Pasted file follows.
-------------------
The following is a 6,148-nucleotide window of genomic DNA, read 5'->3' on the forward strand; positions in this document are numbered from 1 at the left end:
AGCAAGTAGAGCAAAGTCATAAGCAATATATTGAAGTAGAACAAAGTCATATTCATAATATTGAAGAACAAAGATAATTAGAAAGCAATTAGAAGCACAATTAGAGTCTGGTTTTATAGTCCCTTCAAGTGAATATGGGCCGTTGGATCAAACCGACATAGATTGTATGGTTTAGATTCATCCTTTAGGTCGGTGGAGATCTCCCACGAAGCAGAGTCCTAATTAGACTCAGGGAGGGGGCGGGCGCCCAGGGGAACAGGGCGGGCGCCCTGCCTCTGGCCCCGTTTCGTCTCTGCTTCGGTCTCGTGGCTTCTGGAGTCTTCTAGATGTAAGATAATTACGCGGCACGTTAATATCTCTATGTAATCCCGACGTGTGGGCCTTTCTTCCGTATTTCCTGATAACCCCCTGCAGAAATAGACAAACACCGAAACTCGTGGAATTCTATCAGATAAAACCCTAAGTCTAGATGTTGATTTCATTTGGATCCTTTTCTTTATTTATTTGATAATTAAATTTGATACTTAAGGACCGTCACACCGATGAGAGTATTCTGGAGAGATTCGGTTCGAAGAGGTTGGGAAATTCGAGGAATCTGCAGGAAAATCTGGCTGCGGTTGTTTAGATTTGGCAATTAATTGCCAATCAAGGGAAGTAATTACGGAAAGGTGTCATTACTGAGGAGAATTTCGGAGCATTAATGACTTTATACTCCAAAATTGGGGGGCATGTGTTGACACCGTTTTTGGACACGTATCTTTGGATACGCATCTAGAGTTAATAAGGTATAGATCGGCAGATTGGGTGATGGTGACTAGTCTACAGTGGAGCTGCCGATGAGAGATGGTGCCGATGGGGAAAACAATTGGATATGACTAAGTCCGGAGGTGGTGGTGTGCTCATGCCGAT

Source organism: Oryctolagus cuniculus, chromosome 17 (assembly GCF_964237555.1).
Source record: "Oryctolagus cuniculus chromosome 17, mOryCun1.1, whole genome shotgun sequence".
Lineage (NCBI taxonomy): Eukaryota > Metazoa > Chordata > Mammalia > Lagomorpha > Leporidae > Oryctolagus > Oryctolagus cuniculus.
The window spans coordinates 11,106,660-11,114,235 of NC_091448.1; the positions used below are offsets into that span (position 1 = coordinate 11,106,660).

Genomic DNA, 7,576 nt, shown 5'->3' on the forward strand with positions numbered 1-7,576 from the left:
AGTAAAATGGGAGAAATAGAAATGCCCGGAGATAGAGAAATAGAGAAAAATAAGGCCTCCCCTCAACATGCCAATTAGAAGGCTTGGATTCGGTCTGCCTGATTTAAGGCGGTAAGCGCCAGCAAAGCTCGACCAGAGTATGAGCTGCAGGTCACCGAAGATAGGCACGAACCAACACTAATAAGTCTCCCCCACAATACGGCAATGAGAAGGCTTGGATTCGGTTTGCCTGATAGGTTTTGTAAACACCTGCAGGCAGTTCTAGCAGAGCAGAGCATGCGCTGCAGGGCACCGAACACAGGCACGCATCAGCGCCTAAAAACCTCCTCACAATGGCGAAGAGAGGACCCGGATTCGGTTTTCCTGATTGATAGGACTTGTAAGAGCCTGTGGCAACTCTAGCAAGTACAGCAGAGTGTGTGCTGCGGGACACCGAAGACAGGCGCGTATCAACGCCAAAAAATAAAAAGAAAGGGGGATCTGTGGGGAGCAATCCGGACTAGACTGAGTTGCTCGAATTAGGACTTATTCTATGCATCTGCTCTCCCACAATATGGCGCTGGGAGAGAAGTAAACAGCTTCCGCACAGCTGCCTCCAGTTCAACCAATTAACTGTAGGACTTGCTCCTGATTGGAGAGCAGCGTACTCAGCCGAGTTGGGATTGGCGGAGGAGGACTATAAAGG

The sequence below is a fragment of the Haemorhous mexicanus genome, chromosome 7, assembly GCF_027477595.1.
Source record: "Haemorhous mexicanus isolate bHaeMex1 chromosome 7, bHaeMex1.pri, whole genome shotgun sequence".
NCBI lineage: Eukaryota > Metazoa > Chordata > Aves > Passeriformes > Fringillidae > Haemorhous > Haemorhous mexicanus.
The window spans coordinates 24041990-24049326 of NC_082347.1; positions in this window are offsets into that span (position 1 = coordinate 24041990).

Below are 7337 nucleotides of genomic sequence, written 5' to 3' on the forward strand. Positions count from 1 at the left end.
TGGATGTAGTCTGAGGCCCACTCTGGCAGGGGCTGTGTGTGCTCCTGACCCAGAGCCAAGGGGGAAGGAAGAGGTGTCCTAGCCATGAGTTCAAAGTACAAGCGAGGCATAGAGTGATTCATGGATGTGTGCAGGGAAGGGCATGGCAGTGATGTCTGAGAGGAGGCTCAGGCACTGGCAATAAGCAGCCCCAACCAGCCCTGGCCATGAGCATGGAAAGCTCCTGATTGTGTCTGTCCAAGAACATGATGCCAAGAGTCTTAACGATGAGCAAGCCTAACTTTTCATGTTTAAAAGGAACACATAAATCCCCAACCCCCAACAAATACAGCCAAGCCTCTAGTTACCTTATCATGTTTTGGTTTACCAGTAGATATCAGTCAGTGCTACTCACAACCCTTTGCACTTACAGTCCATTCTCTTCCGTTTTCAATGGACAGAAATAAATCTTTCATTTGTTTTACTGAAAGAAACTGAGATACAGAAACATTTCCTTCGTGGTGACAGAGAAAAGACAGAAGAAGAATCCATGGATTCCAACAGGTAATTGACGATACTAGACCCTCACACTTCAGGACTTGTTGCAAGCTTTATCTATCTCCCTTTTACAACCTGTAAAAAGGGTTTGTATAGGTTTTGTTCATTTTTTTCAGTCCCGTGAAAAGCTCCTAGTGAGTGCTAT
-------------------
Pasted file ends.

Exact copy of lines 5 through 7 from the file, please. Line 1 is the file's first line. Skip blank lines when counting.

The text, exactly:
Lineage (NCBI taxonomy): Eukaryota > Metazoa > Chordata > Mammalia > Lagomorpha > Leporidae > Oryctolagus > Oryctolagus cuniculus.
The window spans coordinates 11,106,660-11,114,235 of NC_091448.1; the positions used below are offsets into that span (position 1 = coordinate 11,106,660).

Genomic DNA, 7,576 nt, shown 5'->3' on the forward strand with positions numbered 1-7,576 from the left: